Veteran artist set to launch fellowship on art criticism
Age has not diminished nor custom staled Syed Haider Raza, the Grand Old Man of modern Indian art who celebrated his 90th birthday here on Wednesday.
In his 91st year, the artist, who set up the Raza Foundation in 2001 to promote young artists in the fields of fine arts, performing arts and poetry, is now set to launch fellowships on art criticism.
“Raza Sahib's deep passion for art and his never say die attitude draws him towards the brush and paints. He has always believed that whatever be the form of art, it is essential for the practitioner to be disciplined and work towards it,” said noted writer and former Lalit Kala Akademi chairman Ashok Vajpayee.
Memorial lectures named after V.S. Gaitonde, Kumar Gandharva, Habib Tanvir, Agyeya, Kelucharan Mohapatra and Mani Kaul, as well as a series of panel discussions in a new series called Art Matters are scheduled for the weeks ahead.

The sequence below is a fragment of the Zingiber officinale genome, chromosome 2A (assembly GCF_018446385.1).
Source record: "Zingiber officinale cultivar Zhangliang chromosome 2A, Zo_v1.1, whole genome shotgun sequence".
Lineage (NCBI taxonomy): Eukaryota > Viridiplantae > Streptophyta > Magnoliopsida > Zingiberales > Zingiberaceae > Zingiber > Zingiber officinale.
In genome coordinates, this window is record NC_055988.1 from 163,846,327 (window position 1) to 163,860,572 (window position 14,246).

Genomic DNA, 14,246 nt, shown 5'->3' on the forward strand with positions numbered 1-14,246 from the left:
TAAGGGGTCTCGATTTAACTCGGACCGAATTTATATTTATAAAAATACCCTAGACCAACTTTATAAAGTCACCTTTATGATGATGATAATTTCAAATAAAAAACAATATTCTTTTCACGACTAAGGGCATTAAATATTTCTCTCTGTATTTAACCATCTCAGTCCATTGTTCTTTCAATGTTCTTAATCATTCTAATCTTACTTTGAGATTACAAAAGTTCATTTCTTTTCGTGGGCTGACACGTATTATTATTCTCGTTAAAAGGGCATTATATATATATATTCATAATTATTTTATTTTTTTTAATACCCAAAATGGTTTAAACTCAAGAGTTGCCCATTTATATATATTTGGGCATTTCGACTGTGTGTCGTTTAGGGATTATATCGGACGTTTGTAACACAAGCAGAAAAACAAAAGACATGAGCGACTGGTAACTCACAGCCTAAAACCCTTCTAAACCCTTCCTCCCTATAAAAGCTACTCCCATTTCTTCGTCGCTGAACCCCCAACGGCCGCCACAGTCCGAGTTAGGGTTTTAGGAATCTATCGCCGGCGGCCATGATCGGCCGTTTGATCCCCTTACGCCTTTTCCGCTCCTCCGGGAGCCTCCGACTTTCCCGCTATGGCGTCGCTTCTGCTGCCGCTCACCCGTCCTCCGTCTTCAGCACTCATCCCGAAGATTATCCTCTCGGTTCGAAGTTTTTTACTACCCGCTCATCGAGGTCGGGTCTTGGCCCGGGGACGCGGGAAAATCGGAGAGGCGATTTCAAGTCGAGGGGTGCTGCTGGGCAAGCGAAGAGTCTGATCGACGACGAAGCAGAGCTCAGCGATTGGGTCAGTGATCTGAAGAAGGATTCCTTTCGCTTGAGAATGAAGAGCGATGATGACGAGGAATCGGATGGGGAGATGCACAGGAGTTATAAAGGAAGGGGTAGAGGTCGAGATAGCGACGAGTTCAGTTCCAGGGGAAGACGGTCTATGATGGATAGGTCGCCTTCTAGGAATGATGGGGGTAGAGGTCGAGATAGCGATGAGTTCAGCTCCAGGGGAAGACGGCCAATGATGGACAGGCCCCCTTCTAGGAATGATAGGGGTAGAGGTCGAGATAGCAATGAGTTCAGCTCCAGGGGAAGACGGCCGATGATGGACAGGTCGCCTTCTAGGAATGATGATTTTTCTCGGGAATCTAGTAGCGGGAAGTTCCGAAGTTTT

Born in 1922, the artist, who is now widely acknowledged as one of the masters of modern Indian art, had humble beginnings in Madhya Pradesh and received his training in art at Nagpur and Mumbai.
After winning a French Government scholarship he moved on to Paris to pursue studies in art in 1950. He stayed back in France for 60 years, setting up his home and studio there. Over a year ago he returned to India and said he plans to spend the rest of his life in his home country.
In 2010, his painting “Saurashtra” created a record by becoming the costliest modern Indian art work to be auctioned at $3.5 million dollars in London. — PTI